I was standing out in the front yard this morning watching the sun rise up steadily, much too bright for good sunrise shots, and I looked down at my feet. The warm wine light of the fat, yellow orb was casting a very curious glow on the vegetation and shallow harbour water inches in front of my toes. I started to think about it. I took a picture.
The brown, twisty gnarls are the roots of my coconut trees. They are presently the only thing saving my front yard from melting into the rising waters of Madang Harbour. The local sea level has risen at least twenty centimetres since we moved into our house twenty years ago. No, this isn’t global warming. It’s a local tectonic phenomena. We are on one end of a small plate which is tipping. Our end is going down. The gnarly roots speak to me.
The area at the edge of the water is almost daily flooded by boat wakes. The constant salting causes great stress to the grass at the edge of our lawn. The fresh grass shoots are vigorous and bright green.
All around me I can hear the splashing of fish. At this time of the morning predators are coming into water only ankle-deep and driving prey up toward the shore. I remind myself of the small life and death struggles taking place within a couple of metres from where I stand.
How much can you pack into an image.? I guess it depends on who is looking at it and what associations they can make.
Well, enough of the early morning moodiness. Have a look at this delightfully curly Feather Star (Comaster multifidus):
I didn’t think much of this shot when I first saw it on the screen. The composition is not so bad, but the varying distances from the flash left me with some spots far too bright and others too dark. It took a bit of fiddling, but I finally reckoned it was good enough to show.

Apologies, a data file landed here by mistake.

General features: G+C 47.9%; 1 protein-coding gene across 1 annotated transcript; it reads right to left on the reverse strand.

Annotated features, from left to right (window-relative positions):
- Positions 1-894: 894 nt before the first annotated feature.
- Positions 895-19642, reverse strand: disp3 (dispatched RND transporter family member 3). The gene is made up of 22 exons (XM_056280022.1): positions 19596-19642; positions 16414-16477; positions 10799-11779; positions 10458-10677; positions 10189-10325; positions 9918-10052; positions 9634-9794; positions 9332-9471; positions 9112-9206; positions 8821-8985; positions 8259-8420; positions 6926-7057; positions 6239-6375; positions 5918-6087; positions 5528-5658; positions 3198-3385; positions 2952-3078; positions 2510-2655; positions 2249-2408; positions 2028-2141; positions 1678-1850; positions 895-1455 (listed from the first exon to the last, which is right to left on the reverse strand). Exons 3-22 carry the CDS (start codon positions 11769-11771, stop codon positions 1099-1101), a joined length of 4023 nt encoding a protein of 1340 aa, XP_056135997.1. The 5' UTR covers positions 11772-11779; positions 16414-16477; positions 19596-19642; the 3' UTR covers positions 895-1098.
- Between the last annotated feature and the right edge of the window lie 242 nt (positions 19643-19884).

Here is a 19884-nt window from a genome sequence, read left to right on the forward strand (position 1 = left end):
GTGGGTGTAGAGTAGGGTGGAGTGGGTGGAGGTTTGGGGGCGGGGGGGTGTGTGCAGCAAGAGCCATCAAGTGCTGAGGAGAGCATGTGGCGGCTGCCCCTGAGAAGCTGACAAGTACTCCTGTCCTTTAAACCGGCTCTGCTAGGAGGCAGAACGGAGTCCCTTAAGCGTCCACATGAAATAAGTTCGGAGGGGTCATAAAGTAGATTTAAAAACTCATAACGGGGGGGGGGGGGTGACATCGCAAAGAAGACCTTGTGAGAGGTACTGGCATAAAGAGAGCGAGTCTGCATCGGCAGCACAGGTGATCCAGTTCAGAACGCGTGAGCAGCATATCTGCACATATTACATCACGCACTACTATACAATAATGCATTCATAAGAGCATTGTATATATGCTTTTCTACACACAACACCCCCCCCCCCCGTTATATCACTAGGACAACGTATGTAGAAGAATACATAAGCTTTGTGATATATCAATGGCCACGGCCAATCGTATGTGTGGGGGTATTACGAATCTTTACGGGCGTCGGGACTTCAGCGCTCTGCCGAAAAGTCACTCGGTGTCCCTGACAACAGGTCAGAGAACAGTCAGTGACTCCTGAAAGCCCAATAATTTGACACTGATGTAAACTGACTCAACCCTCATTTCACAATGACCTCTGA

I love Sea Squirts of all kinds. One could easily make a career of cataloging the varieties within a half hour boat ride from my house. I don’t know how you could make a living doing that, but it would be fun. These are Atriolum robustum:
I got some nice depth of field on this shot and the colour balance is spot-on. You are seeing exactly what I saw.
These are the same Reticulated Dascyllus (Dascyllus reticulatus) on the same plate coral which I showed to you a few days ago in Sharp and Smooth:
It’s just another frame from the same series. I like the depth in this one, though the general composition is not as good as the shot in the earlier post.
One might think that it would become boring doing hundreds (over 2,000 now) of dives in only a couple of dozen locations. I think it depends on what you expect from diving. For me it’s about being with friends, feeling the stress melt away when I slip into Mother Ocean, and photography. You don’t need to spend a lot of money travelling from place to palce like a well-heeled gypsy to get these pleasures. I’m happy to stay at home and squeeze the lemons.
Here’s two more of the Usual Suspects, Red and Black Anemonefish (Amphiprion melanopus):
I had some fun playing with the colours in this shot. I can see some areas which are distinctly fake. However, I decided to take some liberties with Mother Nature.
I just don’t want Eunie to catch me. Shhhhhh . . .Tags: amphiprion akallopisos, Amphiprion melanopus, atriolum robustum, comaster multifidus, Dascyllus reticulatus, Feather Star, Red and Black Anemonefish, Reticulated dascyllus, sea squirt, skunk anemonefish